"The pocket illegal immigrant"

Games that do things a bit different are something of a rare pleasure for me. Whether it be stepping into the interactive acid trip of Killer 7, using live ammo as a western weirdo in Oddworld Stranger's Wrath, raising a farm and animals while looking for love in Harvest Moon, or simply rolling up the world in Katamari Damacy, games that bring a detour to the tired path of safety are a welcome disturbance. Chibi-Robo's uniqueness and charm put a smile on my face few games before have, bringing a fun and bizarre adventure that had me eagerly awaiting my next smile.

As an expensive birthday gift from a father to his daughter, you begin your tour of dysfunction in the Sanderson household rather simply as a four inch, beady-eyed metallic robot no bigger than, say, a salt shaker. Appropriately named Chibi Robo, and aided only by a companion guide--a flying monitor named Telly Vision (yep)--you have what appears to be limited means to assist them. Chibi's battery power, for instance, is rather minimal at first forcing a recharge at various power outlets rather frequently by sticking the plug coming out of Chibi's...backside in a wall socket. Also, the day and night cycle given goes by rather quickly as well, making your first exploring attempts rather brisk. As time progresses, however, you'll gain more than enough might and time to be a happy little chore-bot.

By doing chores like picking up garbage, mopping, washing windows and walls with things found around the house (like a toothbrush for mopping away stains, a spoon to shovel, and a toy syringe from a toy doctors kit used for washing away dirt or sucking up liquid), you can earn currency called moolah. Moolah can be used to buy much needed items like an extension to add more time to the day and night cycle, or an extra battery to let Chibi "live" a little longer if you didn't recharge in time. You can also earn what are called "happy points." These points can level Chibi up, so to speak. Not only do they raise Chibi's ranking, but doing so also allows for Chibi's battery power to be lengthened allowing you to go longer without the required recharging you must do to not let Chibi faint. By using and gaining extensions, they allow for longer exploration of the Sanderson home.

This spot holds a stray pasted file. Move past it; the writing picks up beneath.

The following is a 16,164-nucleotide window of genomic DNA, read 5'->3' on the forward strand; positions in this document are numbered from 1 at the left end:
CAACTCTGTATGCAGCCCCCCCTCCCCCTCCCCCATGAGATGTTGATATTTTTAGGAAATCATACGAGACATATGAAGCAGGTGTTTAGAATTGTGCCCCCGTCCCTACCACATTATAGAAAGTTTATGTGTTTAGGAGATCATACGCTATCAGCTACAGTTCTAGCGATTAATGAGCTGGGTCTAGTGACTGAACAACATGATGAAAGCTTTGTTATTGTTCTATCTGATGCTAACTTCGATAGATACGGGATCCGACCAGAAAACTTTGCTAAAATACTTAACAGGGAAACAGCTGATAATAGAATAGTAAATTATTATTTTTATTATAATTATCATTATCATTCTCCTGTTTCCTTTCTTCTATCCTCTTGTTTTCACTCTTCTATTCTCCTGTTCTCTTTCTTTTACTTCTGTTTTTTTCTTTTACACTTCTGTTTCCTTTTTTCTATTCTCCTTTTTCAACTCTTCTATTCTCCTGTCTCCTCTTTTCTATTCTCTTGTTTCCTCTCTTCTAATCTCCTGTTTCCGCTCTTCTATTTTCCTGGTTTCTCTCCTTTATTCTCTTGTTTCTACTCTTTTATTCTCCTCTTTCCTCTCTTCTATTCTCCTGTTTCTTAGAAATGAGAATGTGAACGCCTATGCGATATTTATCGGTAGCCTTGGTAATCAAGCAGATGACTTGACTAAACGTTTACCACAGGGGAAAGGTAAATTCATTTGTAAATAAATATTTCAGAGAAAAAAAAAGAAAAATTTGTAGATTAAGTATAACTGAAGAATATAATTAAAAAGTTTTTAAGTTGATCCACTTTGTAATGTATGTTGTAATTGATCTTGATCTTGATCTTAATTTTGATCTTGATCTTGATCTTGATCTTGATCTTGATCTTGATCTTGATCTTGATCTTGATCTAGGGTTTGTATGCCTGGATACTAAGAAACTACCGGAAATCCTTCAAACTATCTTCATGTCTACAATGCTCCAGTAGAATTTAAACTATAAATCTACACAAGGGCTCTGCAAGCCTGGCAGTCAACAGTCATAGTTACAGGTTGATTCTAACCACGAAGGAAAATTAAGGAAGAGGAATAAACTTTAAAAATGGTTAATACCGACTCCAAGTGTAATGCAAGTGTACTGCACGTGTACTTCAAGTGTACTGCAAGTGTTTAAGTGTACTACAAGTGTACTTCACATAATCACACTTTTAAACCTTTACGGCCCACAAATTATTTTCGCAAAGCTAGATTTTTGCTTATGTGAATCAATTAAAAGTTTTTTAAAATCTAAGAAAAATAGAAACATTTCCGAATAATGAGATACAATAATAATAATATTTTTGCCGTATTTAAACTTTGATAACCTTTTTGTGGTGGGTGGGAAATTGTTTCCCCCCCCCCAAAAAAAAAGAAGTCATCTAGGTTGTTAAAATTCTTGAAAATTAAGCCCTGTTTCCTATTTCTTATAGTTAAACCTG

And what a home it is. In what looks to be a simple everyday home out of what looks like to be the 70s, lurks a world of hidden happenings. In this green/brown/orange patch of suburbia (the game's colorful), lies a world that comes to life when the Sandersons are asleep or away, as the inhabitants of mostly toys come out to play. With incoherent voices, that are echoed by all characters, these mostly stuffed and plastic multicolored wonders offer insight into the new world Chibi is thrown into.

It seems the Sandersons are not a happy family. The dad is an overgrown, toy loving boy-nerd who spends a lot of money on toys and robos, and the mom is hopelessly trying to deal with him while balancing a broken budget that could leave the family in the poor house. Their dog, Tao, is neglected, and their daughter, Jenny, worries about her parents and becomes distant to them. She also wears a frog head-thingy and talks like one (she loves the frogs). The Sanderson's plight is rather bleak, but never enters the realm of Lifetime-on-Oxygen melodrama, even when the mom locks herself in the bedroom and Jenny reflects her thoughts in one of her crayon drawings.